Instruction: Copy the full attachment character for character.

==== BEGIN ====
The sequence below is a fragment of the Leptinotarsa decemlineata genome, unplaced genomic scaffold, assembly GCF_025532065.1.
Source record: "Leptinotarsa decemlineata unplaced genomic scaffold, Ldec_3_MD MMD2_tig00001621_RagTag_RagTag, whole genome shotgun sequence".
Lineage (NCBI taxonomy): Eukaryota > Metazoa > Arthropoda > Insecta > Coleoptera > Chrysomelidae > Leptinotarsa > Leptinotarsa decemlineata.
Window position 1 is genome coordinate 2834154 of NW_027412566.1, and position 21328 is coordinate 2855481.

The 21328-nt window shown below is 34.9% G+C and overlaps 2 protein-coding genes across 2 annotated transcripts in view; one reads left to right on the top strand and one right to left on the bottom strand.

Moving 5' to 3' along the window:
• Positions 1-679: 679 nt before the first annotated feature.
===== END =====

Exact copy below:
The sequence below is a fragment of the Leptinotarsa decemlineata genome, unplaced genomic scaffold, assembly GCF_025532065.1.
Source record: "Leptinotarsa decemlineata unplaced genomic scaffold, Ldec_3_MD MMD2_tig00001621_RagTag_RagTag, whole genome shotgun sequence".
Lineage (NCBI taxonomy): Eukaryota > Metazoa > Arthropoda > Insecta > Coleoptera > Chrysomelidae > Leptinotarsa > Leptinotarsa decemlineata.
Window position 1 is genome coordinate 2834154 of NW_027412566.1, and position 21328 is coordinate 2855481.

The 21328-nt window shown below is 34.9% G+C and overlaps 2 protein-coding genes across 2 annotated transcripts in view; one reads left to right on the top strand and one right to left on the bottom strand.

Moving 5' to 3' along the window:
• Positions 1-679: 679 nt before the first annotated feature.